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ALMA and the centre of the Milky Way


This view shows several of the ALMA antennas and the central regions of the Milky Way above. In this wide field view, the zodiacal light is seen upper right and at lower left Mars is seen. Saturn is a bit higher in the sky towards the centre of the image. The image was taken during the ESO Ultra HD (UHD) Expedition.

Image Credit: ESO/B. Tafresh
Explanation from: http://www.eso.org/public/images/ann14045a/

A smiling lens



In the centre of this image, taken with the NASA/ESA Hubble Space Telescope, is the galaxy cluster SDSS J1038+4849 — and it seems to be smiling.

You can make out its two orange eyes and white button nose. In the case of this “happy face”, the two eyes are very bright galaxies and the misleading smile lines are actually arcs caused by an effect known as strong gravitational lensing.

Galaxy clusters are the most massive structures in the Universe and exert such a powerful gravitational pull that they warp the spacetime around them and act as cosmic lenses which can magnify, distort and bend the light behind them. This phenomenon, crucial to many of Hubble’s discoveries, can be explained byEinstein’s theory of general relativity.

In this special case of gravitational lensing, a ring — known as an Einstein Ring — is produced from this bending of light, a consequence of the exact and symmetrical alignment of the source, lens and observer and resulting in the ring-like structure we see here.

Hubble has provided astronomers with the tools to probe these massive galaxies and model their lensing effects, allowing us to peer further into the early Universe than ever before. This object was studied by Hubble’s Wide Field and Planetary Camera 2 (WFPC2) and Wide Field Camera 3 (WFC3) as part of a survey of strong lenses.

Image Credit: NASA & ESA
Explanation from: http://www.spacetelescope.org/images/potw1506a/

Three moons and their shadows parade across Jupiter

Three moons and their shadows parade across Jupiter Three moons and their shadows parade across Jupiter   These new NASA/ESA Hubble Space Telescope images capture a rare occurrence as three of Jupiter’s largest moons parade across the giant gas planet’s banded face.  The image on the left shows the Hubble observation at the beginning of the event. On the left is the moon Callisto and on the right, Io. The shadows from Europa, which cannot be seen in the image, Callisto, and Io are strung out from left to right.  The image on the right shows the end of the event, approximately 42 minutes later. Europa has entered the frame at lower left with slower moving Callisto above and to the right of it. Meanwhile Io — which orbits significantly closer to Jupiter and so appears to move much more quickly — is approaching the eastern limb of the planet. Whilst Callisto’s shadow seems hardly to have moved Io’s has set over the planet’s eastern edge and Europa’s has risen further in the west.  Image Credit: NASA, ESA, Hubble Heritage Team Explanation from: http://www.spacetelescope.org/images/heic1504a/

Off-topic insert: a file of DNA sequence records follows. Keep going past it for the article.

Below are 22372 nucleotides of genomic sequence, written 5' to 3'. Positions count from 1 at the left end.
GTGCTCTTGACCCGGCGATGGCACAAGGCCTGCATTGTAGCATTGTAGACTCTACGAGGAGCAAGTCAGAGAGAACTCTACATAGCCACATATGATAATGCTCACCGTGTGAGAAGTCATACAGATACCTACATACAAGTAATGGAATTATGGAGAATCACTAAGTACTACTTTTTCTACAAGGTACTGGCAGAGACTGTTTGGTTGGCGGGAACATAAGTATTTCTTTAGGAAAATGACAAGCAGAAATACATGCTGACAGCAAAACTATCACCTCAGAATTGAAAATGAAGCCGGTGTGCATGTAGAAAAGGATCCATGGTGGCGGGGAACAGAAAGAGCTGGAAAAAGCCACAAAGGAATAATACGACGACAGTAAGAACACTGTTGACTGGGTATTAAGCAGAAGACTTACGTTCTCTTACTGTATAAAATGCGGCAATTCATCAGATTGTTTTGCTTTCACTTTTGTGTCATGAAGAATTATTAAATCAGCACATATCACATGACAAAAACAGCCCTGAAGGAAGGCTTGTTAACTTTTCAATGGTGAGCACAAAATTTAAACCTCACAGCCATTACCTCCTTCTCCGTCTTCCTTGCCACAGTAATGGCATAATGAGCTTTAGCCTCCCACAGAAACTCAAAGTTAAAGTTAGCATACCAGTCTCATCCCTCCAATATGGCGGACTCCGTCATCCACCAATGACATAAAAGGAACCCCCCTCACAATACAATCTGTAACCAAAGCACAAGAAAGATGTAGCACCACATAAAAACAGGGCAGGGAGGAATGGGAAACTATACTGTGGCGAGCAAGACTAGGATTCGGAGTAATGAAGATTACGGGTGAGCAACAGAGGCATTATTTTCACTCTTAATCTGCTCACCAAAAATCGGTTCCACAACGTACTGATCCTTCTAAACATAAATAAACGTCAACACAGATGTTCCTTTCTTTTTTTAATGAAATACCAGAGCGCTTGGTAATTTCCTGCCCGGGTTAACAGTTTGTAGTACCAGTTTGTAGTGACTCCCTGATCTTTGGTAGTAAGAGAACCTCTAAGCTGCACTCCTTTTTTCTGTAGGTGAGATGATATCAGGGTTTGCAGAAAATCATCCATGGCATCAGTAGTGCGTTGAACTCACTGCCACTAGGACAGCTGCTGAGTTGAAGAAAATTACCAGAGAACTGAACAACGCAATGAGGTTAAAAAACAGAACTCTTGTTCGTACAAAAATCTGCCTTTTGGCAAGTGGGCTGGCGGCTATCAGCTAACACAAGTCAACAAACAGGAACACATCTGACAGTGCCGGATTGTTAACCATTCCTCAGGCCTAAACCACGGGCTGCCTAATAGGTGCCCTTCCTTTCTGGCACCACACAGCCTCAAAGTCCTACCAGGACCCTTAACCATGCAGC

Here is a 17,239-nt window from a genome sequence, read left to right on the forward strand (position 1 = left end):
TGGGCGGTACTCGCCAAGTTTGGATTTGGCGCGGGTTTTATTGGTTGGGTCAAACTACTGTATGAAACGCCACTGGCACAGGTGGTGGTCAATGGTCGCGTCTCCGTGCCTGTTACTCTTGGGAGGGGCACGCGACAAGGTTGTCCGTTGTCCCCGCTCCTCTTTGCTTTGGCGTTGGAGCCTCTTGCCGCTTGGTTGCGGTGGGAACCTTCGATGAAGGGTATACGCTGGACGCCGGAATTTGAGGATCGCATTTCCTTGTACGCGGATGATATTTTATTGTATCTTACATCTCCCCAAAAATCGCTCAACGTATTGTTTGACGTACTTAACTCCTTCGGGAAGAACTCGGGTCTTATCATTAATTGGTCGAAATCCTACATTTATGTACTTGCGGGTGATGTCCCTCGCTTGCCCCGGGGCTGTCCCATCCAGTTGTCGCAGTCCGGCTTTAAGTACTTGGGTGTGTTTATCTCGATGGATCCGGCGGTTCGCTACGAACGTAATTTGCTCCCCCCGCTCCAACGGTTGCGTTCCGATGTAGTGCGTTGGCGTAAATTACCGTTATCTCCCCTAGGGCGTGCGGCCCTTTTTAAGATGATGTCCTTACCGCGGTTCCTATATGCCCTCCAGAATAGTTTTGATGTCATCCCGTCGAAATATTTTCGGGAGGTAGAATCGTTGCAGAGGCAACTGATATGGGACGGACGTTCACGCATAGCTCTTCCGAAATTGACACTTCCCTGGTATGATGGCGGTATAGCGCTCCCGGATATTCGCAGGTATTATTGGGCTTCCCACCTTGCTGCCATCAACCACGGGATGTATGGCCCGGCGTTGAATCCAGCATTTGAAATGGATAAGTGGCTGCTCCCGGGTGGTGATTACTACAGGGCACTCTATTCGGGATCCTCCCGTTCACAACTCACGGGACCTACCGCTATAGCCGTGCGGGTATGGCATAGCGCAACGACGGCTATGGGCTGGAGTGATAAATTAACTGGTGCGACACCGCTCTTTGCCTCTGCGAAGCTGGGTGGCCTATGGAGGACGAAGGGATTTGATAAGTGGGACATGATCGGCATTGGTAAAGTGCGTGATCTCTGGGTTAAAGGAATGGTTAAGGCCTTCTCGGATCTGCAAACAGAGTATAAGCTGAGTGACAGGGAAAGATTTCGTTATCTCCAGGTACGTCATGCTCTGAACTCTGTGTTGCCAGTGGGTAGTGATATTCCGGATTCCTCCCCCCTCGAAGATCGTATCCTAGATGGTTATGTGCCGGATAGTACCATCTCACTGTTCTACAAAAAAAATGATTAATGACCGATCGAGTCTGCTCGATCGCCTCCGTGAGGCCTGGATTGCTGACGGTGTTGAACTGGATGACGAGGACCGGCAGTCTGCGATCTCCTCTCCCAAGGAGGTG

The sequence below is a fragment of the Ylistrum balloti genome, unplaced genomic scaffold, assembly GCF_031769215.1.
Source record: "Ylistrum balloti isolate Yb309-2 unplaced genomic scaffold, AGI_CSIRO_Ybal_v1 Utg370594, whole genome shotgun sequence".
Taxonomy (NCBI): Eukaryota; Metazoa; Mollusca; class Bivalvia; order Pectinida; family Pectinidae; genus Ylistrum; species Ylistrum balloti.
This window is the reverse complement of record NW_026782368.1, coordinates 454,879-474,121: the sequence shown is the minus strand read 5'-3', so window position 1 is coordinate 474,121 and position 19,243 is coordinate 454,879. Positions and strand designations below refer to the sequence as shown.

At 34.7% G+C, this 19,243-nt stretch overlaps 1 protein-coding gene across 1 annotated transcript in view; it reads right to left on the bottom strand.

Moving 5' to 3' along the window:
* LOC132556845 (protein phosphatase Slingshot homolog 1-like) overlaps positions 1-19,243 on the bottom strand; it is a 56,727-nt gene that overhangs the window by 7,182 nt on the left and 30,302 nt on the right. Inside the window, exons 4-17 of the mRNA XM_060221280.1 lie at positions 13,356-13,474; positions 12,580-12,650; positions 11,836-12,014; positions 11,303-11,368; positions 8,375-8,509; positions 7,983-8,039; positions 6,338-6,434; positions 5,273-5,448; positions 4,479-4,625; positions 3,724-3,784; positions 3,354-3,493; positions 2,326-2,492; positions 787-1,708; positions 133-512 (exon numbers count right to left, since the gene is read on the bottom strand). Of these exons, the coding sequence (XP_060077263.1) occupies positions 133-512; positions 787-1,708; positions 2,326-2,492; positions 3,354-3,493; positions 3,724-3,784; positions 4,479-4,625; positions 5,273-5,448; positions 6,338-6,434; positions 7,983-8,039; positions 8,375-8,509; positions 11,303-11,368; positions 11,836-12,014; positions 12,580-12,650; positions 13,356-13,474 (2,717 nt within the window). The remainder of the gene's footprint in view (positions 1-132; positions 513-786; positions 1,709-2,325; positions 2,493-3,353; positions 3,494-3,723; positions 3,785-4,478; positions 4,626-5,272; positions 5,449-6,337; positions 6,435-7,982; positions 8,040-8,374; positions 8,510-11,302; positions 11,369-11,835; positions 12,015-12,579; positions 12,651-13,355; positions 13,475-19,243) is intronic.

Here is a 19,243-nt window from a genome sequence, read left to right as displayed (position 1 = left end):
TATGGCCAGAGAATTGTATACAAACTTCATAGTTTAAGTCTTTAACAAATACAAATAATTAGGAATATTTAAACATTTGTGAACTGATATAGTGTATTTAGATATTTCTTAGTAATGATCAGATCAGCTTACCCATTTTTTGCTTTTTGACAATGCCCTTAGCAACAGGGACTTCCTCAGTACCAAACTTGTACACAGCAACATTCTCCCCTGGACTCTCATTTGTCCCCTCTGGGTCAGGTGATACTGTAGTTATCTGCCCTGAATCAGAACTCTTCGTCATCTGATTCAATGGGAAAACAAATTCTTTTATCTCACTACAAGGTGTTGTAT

These new NASA/ESA Hubble Space Telescope images capture a rare occurrence as three of Jupiter’s largest moons parade across the giant gas planet’s banded face.

The image on the left shows the Hubble observation at the beginning of the event. On the left is the moon Callisto and on the right, Io. The shadows from Europa, which cannot be seen in the image, Callisto, and Io are strung out from left to right.

The image on the right shows the end of the event, approximately 42 minutes later. Europa has entered the frame at lower left with slower moving Callisto above and to the right of it. Meanwhile Io — which orbits significantly closer to Jupiter and so appears to move much more quickly — is approaching the eastern limb of the planet. Whilst Callisto’s shadow seems hardly to have moved Io’s has set over the planet’s eastern edge and Europa’s has risen further in the west.

Image Credit: NASA, ESA, Hubble Heritage Team
Explanation from: http://www.spacetelescope.org/images/heic1504a/
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